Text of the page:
Casino deal with six tribes may end today

LANSING (AP) – Deals struck 20 years ago to authorize the first American Indian casinos in Michigan may expire Saturday, and it could be months – even years – before the state and six tribes reach new agreements.

But, at least initially, nothing changes.

People will continue gambling and working at the 14 casinos in central and northern Michigan with expired deals. They represent about two-thirds of all 22 tribal casinos statewide.

The so-called “1993” tribes stopped paying 8 percent of their slot profits to the state by the late 1990s after voters allowed three commercial casinos to open in Detroit and other Indian casinos were launched, which was considered a breach of the original tribal casinos’ exclusivity rights.

The 1993 tribes still pay 2 percent of their slot take to local governments, more than $11 million last year. But some payments have come under scrutiny because the tribes have leeway to decide which local governments or groups get the money.

State officials want the new deals to look similar to those for newer Indian casinos, spelling out in more detail how the payments are divvied up.

Another question is whether the state will ever again receive money from the tribes for economic development programs like it does from newer tribal casinos. The state got nearly $61 million in casino revenue in 2012 from six other tribes with new or updated deals.

Gov. Rick Snyder’s administration is staying tight-lipped.

“We’ve worked hard to build a good working relationship with the tribes, and we’re optimistic the discussions will be productive,” Snyder spokesman Dave Murray said.

Though the agreements are due to end Saturday, they will remain in effect pending the exhaustion of administrative and legal remedies outlined under federal law.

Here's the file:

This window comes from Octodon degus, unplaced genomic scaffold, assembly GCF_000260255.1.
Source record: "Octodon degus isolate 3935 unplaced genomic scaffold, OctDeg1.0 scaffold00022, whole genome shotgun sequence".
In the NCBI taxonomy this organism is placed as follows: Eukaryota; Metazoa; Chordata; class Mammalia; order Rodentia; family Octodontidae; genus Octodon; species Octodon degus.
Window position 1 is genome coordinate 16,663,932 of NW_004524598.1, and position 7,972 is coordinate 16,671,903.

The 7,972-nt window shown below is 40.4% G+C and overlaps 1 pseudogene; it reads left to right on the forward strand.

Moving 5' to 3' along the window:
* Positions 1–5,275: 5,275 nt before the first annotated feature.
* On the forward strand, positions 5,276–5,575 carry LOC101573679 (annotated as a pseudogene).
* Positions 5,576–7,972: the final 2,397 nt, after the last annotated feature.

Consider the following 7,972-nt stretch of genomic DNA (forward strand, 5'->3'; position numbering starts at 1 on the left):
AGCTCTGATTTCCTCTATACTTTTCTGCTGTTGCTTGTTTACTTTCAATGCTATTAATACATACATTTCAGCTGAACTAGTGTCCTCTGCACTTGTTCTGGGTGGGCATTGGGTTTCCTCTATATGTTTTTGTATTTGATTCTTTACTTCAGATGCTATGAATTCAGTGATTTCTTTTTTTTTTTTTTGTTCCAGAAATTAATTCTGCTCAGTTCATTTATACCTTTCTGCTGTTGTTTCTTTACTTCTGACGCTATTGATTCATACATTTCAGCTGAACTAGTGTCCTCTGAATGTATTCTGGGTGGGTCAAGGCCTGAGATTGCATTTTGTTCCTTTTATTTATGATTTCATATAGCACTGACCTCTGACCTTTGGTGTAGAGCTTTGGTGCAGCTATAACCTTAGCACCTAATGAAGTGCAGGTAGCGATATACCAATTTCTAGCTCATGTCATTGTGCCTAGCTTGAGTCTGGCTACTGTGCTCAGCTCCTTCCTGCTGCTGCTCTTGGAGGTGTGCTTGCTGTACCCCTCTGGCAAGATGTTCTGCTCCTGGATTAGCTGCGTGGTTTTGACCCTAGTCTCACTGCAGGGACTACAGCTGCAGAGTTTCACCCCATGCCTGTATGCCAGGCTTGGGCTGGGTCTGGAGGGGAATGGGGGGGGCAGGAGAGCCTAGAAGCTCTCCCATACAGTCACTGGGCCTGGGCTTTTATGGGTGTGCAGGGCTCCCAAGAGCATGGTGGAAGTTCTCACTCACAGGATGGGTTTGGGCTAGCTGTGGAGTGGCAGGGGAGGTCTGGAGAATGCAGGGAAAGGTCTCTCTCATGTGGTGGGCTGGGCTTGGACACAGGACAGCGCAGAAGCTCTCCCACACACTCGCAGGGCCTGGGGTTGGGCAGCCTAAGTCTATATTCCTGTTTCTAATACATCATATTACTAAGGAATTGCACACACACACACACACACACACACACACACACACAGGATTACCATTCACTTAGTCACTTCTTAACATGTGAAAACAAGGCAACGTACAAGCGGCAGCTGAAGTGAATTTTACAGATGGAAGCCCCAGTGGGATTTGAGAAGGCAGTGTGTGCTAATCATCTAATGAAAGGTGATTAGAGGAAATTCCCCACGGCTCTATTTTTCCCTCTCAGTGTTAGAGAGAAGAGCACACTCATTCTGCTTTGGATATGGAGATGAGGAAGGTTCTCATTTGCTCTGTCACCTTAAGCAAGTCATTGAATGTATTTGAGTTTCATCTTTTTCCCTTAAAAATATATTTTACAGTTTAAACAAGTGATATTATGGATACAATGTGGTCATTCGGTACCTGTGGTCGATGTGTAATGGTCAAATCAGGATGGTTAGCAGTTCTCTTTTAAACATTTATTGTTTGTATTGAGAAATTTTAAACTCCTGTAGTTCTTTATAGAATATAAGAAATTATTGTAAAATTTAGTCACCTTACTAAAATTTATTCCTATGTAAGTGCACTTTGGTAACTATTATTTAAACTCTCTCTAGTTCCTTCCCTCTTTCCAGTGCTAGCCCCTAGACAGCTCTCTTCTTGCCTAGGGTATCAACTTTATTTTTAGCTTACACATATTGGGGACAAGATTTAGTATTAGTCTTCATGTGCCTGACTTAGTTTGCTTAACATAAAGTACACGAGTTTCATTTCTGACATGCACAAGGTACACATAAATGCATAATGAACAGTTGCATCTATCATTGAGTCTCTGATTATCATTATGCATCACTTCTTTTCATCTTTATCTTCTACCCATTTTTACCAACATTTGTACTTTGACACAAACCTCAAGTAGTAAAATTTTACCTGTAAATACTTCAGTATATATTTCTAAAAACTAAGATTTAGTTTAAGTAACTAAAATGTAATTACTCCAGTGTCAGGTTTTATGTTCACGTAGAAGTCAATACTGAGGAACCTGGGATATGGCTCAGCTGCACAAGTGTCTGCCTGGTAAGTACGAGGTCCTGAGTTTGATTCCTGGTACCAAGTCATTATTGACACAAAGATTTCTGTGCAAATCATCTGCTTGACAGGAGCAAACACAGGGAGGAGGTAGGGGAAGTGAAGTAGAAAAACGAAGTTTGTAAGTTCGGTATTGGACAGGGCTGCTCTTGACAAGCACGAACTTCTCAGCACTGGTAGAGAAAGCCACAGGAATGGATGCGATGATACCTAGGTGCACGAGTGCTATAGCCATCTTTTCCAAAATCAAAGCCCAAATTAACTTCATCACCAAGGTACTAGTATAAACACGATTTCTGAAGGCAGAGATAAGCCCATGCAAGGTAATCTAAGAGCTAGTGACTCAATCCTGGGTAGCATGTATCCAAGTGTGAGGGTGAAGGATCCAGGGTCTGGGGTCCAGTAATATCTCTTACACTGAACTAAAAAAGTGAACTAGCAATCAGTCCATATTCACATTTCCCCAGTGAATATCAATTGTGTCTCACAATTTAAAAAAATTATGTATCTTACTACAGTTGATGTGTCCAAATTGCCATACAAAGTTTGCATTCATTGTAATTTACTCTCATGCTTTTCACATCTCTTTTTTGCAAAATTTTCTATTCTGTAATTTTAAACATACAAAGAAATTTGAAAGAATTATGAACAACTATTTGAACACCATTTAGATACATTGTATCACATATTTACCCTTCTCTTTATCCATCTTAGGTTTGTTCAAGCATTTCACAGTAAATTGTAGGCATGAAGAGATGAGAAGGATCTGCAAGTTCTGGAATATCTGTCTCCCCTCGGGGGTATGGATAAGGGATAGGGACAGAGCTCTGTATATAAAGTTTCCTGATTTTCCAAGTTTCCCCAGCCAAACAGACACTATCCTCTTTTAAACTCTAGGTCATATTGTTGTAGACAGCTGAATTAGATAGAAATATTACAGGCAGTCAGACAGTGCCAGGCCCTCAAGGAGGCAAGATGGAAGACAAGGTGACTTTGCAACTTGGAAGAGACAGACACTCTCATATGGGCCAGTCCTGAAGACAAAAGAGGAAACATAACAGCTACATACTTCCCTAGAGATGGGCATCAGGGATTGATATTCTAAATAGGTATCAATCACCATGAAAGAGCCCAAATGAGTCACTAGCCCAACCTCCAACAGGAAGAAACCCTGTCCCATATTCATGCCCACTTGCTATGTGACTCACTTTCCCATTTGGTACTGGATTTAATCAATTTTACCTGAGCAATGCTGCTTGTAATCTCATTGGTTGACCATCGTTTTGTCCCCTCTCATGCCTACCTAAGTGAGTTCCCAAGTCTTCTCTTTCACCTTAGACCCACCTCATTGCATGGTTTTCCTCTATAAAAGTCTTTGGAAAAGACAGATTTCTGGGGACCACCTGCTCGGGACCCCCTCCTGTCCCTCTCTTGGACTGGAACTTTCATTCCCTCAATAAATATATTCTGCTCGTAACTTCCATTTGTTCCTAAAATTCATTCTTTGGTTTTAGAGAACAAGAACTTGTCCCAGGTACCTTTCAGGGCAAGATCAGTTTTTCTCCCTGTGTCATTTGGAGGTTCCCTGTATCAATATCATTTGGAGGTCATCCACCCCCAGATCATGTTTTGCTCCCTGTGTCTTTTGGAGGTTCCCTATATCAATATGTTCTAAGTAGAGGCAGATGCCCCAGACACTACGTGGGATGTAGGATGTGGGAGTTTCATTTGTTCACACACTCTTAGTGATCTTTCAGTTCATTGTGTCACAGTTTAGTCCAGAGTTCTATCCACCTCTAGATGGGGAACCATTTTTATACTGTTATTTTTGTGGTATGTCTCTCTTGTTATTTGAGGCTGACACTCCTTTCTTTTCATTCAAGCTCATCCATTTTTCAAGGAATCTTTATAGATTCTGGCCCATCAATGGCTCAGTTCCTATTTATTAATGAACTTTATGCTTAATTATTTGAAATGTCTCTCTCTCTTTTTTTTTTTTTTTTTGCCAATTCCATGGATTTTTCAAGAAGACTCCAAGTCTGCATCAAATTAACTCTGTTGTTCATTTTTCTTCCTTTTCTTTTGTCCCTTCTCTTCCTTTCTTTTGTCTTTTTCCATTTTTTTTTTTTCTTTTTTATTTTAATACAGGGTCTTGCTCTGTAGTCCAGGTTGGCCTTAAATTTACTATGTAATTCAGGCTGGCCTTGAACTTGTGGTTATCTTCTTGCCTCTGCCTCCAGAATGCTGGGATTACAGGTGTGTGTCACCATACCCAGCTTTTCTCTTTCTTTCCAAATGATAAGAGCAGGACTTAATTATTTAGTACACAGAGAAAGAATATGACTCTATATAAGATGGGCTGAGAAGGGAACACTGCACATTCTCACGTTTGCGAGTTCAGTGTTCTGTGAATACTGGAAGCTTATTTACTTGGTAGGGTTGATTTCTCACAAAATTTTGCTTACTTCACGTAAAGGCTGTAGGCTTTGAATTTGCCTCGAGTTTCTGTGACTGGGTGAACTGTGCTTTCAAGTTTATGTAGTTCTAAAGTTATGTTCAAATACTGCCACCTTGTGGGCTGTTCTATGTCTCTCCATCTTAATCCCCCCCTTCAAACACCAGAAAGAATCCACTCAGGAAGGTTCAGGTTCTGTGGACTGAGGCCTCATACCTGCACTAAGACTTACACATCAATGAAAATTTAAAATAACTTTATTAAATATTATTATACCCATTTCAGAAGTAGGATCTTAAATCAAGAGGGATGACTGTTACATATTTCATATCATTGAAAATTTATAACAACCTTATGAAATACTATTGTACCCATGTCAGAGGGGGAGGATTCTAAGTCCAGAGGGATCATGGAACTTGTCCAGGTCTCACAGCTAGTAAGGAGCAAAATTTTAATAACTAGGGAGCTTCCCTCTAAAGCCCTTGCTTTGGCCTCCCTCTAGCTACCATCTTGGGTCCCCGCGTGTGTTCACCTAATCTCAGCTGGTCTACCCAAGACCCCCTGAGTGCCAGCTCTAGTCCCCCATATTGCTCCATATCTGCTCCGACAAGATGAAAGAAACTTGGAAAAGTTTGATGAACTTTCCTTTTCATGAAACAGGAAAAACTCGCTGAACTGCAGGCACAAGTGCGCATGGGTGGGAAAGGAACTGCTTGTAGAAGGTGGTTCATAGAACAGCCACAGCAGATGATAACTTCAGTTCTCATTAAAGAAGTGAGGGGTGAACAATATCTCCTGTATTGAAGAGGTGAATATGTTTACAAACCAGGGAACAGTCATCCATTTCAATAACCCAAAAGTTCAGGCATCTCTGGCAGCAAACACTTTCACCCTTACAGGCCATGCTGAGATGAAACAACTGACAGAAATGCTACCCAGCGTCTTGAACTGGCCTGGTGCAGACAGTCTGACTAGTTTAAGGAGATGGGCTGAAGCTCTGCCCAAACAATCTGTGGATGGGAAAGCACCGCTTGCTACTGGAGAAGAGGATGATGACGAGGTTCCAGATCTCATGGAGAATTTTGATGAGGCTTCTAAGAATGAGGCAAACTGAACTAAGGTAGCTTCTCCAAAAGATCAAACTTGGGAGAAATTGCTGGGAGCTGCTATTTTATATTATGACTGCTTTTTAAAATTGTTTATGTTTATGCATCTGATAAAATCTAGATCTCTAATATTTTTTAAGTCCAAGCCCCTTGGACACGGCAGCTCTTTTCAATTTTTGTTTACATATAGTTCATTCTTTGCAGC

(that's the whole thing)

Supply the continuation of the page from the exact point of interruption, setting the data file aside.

Both sides may want to wait to negotiate new compacts pending the outcome of a closely watched Michigan case before the U.S. Supreme Court. Justices on Monday will hear arguments on what power, if any, the state has to shut down a tribal casino it says opened without permission.

The case involves off-reservation gambling, but the high court ruling could have broader implications on states’ ability to sue sovereign tribes.

The Bay Mills Indian Community opened a casino in 2010 in Vanderbilt in the northern Lower Peninsula about 90 miles south of its Upper Peninsula reservation, where it has two casinos. A similar clash is ongoing in Lansing, where the Sault Ste. Marie Tribe of Chippewa Indians bought land for a casino 260 miles away from its Upper Peninsula reservation.

Both tribes are among those with 1993 compacts with the state.

The Fletcher law firm in Lansing, which specializes in Native American legal issues, has said when the 20-year-old agreements expire is up for interpretation. Some experts cite a provision implying that the deals automatically roll over for five years if no new ones are reached.